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Iran, Cinema of Fear, and TFF

New York Dispatches 1

By Omid M. Sarabi (Special to Payvand Arts)
Note: The following is a modified version of an article that first appeared in the July issue of Decamp Art

What have New York's famed Tribeca Film Festival and the horror genre got to do with Iran?

Apparently very many things. First, TFF in lower Manhattan annually showcases a new crop of films made in Iran or made about Iran. Second, the festival has in an unusual step this year given its top prize to a Swedish horror film, Let the Right One In, one of my own personal favorites. Third, Iran from all indications seems ripe for a major surge of talent and productivity in endogenous screen gore.

Football Under Cover

This year's TFF had one new film from Iran, Angels Die in the Soil; one by an expatriate Iranian, Donkey in Lahore; a wonderful German documentary on the travails of women's soccer in Iran, Football Under Cover; and a marvelous Turkish road movie that partly takes place in northwestern Iran, My Marlon and Brando.

Part 2 of this article will deal with these films and the festival itself.

Give Us More Gore Please:

Dismissed by many critics with contempt, the horror genre is one of the most disreputable of genres. The chief complaint often heard is that it is intellectually vacuous and shamelessly plays on the viewer's insecurities and raw emotions. The first academic film study of the cinema of fear was not undertaken until well into the late 1970's. This is astonishing considering how popular the horror genre remains with the public. Apparently there are some deep psycho-social dynamics that escape the experts' scrutiny.

Whenever discussing it, the industry people claim it is aimed at the "youth market" and "those adolescents of whatever age". That must be partly the reason why so many social conservatives routinely rail against these films. Their argument is a variation on the old discredited Platonic idea that art is dangerous because it can corrupt the young. For these pseudo-mavens, movie monsters and ghouls suffer from bad cases of pituitary conditions while the genre itself can incite young people into committing acts of mayhem and atrocity.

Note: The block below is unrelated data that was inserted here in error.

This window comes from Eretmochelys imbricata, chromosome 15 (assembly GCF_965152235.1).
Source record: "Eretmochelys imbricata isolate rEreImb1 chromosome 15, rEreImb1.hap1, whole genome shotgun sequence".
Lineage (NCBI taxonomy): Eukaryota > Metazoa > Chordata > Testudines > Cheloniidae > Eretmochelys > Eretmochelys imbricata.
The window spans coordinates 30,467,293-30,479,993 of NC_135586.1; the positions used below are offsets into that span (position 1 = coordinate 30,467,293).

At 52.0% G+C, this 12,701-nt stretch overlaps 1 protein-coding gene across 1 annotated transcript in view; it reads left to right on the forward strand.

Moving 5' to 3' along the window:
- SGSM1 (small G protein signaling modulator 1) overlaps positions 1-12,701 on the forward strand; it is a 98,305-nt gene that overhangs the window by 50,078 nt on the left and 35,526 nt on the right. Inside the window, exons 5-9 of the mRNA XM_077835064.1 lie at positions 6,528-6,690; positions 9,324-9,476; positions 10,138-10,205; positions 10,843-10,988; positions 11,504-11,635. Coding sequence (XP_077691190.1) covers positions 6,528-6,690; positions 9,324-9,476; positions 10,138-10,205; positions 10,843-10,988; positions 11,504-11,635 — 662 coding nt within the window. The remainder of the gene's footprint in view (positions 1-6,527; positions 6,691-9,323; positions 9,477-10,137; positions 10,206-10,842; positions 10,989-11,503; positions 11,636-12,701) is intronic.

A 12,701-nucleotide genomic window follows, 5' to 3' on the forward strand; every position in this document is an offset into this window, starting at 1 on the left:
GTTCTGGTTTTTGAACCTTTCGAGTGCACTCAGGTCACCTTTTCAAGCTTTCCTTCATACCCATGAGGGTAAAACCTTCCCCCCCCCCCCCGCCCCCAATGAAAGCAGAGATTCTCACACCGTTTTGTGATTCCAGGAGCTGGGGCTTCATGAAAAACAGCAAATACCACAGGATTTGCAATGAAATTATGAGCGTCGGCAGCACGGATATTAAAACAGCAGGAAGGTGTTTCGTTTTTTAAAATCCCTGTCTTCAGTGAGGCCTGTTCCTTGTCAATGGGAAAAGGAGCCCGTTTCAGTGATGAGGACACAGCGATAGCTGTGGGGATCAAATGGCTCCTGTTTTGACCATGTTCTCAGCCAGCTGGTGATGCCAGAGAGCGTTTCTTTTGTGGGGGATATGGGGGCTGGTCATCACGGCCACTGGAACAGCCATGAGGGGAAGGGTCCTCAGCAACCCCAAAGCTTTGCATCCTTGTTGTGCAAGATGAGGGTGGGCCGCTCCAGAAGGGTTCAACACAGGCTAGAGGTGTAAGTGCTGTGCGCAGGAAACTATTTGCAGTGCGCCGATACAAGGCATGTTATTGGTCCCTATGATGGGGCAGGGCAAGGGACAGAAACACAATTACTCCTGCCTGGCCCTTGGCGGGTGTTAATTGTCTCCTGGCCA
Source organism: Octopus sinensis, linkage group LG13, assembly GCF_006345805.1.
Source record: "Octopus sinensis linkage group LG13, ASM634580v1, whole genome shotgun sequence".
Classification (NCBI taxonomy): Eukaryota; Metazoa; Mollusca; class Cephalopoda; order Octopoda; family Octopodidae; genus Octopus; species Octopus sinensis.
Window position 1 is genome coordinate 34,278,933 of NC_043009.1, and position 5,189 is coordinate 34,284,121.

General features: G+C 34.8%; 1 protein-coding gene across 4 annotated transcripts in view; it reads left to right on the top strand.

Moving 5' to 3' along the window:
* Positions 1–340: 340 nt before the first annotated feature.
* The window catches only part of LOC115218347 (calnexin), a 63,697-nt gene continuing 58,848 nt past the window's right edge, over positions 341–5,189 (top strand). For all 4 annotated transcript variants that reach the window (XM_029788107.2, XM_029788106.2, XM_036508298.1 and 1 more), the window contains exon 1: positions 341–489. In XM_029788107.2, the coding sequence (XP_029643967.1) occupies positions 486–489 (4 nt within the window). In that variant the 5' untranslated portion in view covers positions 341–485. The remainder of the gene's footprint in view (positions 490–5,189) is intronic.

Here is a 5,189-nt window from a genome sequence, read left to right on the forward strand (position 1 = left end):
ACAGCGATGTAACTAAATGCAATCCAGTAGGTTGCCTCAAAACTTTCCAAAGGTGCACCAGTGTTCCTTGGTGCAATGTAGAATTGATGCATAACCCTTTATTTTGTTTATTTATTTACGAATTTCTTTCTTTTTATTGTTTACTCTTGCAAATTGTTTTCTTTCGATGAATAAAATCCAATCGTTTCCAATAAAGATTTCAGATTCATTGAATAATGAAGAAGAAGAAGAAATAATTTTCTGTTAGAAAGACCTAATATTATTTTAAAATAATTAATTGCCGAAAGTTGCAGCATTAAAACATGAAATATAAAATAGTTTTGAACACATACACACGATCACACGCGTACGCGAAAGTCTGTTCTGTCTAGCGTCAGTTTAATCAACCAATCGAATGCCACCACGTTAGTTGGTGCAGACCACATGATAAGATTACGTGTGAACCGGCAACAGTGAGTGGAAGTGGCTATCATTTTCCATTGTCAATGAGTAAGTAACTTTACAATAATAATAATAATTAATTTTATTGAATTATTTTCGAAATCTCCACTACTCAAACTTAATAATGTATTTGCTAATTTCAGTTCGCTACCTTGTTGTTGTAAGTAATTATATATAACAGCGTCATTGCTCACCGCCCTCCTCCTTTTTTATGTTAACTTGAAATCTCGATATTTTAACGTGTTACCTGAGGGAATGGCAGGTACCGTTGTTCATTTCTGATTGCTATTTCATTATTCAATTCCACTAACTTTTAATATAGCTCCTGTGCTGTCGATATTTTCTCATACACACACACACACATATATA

The fact is that death, both natural and violent, as well as human savagery and cruelty are all facts of life. So is the dread and the anxiety that naturally flow from them. For young people, the horror film-- it used to be the horror text, but that's another story-- provides an excellent mechanism to deal with these existential challenges. By enacting their latent desire to confront their own primal fears-- counter-phobically as psychologists put it-- they can hope to have healthier and more coherent psyches. Cinema of fear can be comfortingly cathartic.

In Iran the genre is extremely popular-- perhaps more so than in other countries; it is well up there in terms of popularity with weepies, melodramas and action flicks. This is partly explained by the state's active support for a horror sub-genre called Cinema of the Super-Natural (Cinema-ye Mavara) and by what a phenomenologist would call an Iranian's unique structures of consciousness at present.

For example, in 2006, during the holy month of Ramadan, the IRIB-- the state national radio and TV-- put out a made-for-TV super-natural thriller series called She Was an Angel (Oo Yek Fereshteh Bood). The show became an instant hit with the audiences-- more precisely, it turned out to be among the most popular TV series ever. Every evening for 27 nights, countless millions-- by one count 20 million of them-- sat transfixed in front of their TV sets  following the machinations of Satan and allied dark forces battling it out against the true and the good. The series was well-made and had good cast. The special effects in particular were done by technically-savvy professionals. 

Angel was about a seductress who nearly leads a pious and virtuous man of family into perdition. Well into the second installment, we learn that this chic is no ordinary femme fatale at all and in fact harbors some unsavory necromantic purpose or other. Whenever she is shown alone, abnormalities abound: people do things they normally don't, a toxic-color halo envelopes her body periodically and  an eerily ominous music plays in the background. She also seems to have bad breath.